Reversing Exclusion Of Helpful Expert Testimony

Eleventh Circuit remands for new trial based on exclusion of expert testimony about the choice of flooring in a negligence action; the proffered expert testimony was based upon a “reliable testing methodology” based on “the surface’s coefficient of friction”, in Rosenfeld v. Oceania Cruises, Inc., _ F.3d _ (11th Cir. Sept. 7, 2011) (No. 10-12651)

In general, expert testimony is permitted under FRE 702 where three requirements are met: The expert is qualified, the opinion is based on reliable methodologies, and the testimony would assist the jury. A recent Eleventh Circuit case considered the helpfulness requirement. See generally City of Tuscaloosa v. Harcros Chems., Inc., 158 F.3d 548, 562 (11th Cir. 1998) (noting three requirements: “(1) the expert is qualified to testify competently regarding the matters he intends to address; (2) the methodology by which the expert reaches his conclusions is sufficiently reliable as determined by the sort of inquiry mandated in Daubert; and (3) the testimony assists the trier of fact, through the application of scientific, technical, or specialized expertise, to understand the evidence or to determine a fact in issue.”).

In the case, passenger Rosenfeld was injured on a cruise ship after slipping and falling on ceramic tile near a buffet bar. She filed a diversity negligence action against the operator of the ship. Her negligence theory alleged that the operator failed “to provide an adequate flooring surface for the buffet area.” In support, she offered the testimony of a floor-safety expert “who performed various coefficient-of-friction tests to determine the slip resistance of the … flooring surfaces.” He concluded “that, under wet conditions, the ceramic-tile surface surrounding the Terrace Café had an inadequately low coefficient of friction.” He was prepared “to testify at trial that the flooring surface was not reasonably safe for a self-serve or bistro area, because it posed a high risk for those passing through the Café to slip and fall.” Rosenfeld, _ F.3d at _. The excluded the proffered expert testimony, explaining:

[Rosenfeld] . . . has not established that the proposed liability expert will provide helpful analysis to the Court in understanding a matter of scientific, technical or specialized expertise. Instead, the liability expert intends to testify that the floor where plaintiff fell is unreasonably safe for its intended use. Such conclusions are properly left for the Court or jury to decide.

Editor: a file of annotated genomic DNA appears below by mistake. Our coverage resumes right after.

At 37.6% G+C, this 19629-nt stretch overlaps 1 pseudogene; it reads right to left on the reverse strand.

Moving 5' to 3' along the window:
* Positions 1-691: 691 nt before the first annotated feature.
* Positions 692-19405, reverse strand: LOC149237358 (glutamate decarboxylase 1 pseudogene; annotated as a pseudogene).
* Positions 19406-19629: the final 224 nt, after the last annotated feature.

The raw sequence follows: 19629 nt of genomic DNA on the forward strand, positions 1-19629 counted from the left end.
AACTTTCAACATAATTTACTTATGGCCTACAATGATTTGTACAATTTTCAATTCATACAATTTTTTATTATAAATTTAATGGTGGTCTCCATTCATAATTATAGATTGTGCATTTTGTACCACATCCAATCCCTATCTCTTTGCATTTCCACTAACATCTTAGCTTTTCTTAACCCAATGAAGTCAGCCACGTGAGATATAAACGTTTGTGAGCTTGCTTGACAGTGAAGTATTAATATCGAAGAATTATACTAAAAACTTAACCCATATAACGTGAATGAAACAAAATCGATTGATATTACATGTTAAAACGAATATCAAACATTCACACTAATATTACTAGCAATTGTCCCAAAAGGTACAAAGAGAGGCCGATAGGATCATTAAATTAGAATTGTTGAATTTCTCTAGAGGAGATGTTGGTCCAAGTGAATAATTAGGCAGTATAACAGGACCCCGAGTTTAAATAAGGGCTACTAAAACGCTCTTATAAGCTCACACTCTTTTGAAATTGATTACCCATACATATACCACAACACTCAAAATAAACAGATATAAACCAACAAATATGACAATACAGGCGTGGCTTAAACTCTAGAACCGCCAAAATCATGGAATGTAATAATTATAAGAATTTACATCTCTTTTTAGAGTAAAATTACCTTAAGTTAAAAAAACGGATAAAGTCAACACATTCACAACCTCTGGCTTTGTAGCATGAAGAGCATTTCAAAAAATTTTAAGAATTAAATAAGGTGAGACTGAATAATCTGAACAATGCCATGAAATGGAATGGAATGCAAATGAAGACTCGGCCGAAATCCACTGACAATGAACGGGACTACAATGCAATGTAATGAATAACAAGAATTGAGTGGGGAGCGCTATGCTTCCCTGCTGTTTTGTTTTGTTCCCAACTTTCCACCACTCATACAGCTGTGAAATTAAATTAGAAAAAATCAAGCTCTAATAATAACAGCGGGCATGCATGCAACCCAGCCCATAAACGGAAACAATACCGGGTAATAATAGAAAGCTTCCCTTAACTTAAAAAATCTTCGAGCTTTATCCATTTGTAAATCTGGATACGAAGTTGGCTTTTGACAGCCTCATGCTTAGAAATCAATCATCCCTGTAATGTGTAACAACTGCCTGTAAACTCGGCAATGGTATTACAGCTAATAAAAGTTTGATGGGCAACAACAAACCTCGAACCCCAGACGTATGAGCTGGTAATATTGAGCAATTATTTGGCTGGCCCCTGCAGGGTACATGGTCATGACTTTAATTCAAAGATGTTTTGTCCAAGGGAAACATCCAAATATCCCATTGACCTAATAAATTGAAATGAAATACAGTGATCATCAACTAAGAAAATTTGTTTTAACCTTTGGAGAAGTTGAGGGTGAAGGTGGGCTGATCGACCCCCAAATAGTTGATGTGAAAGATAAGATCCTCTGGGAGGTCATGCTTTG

The jury ruled in favor of the defendant. The plaintiff appealed, challenging the exclusion of the expert testimony.

The Eleventh Circuit reversed and remanded for a new trial. The circuit disagreed with the trial court that the expert testimony would not be helpful to the jury:

Rosenfeld’s principal theory of the case was that Oceania’s choice of ceramic tile flooring for the Terrace Café area was unreasonable, given Oceania’s knowledge that the area was heavily trafficked and susceptible to spills. A qualified expert who uses reliable testing methodology may testify as to the safety of a defendant’s choice of flooring, determined by the surface’s coefficient of friction. See, e.g., Great Am. Ins. Co. v. Cutrer, 298 F.2d 79, 80-81 (5th Cir. 1962) (noting that both the plaintiff and defendant presented expert evidence about the coefficient of friction on the steps and sidewalk where the plaintiff slipped and fell); see also Santos v. Posadas de Puerto Rico Assocs., Inc., 452 F.3d 59, 63–64 (1st Cir. 2006) (approving the admission of expert testimony regarding the variable friction between the pool steps and their edges on the grounds that it was crucial to the plaintiff’s theory of the case).
Rosenfeld, _ F.3d at _ (footnote omitted). The circuit noted that “matters of slip resistance and surface friction are ‘beyond the understanding and experience of the average lay citizen.’” Rosenfeld, _ F.3d at _ (quoting United States v. Rouco, 765 F.2d 983, 995 (11th Cir. 1985)).

The defendant claimed the expert’s methodology was deficient. However, the circuit responded that challenges to methodology went to the weight of the evidence, not admissibility, and could be challenged by “vigorous cross-examination” and “presentation of contrary evidence” Rosenfeld, _ F.3d at _ (quoting Quiet Tech. DC-8, Inc. v. Hurel-Dubois UK Ltd., 326 F.3d 1333, 1346 (11th Cir. 2003) (quoting Daubert[v. Merrell Dow Pharm., Inc., 509 U.S. 579, 596 (1993)).

The error in excluding the expert testimony was not harmless since “the jury could not have found that the floor near the Terrace Café’s buffet was necessarily unsafe when wet” and therefore whether the “choice of ceramic-tile flooring caused Rosenfeld’s injuries.” Rosenfeld, _ F.3d at _ . The case was remanded for a new trial. The Rosenfeld case highlights the helpfulness requirement of FRE 702.

Federal Rules of Evidence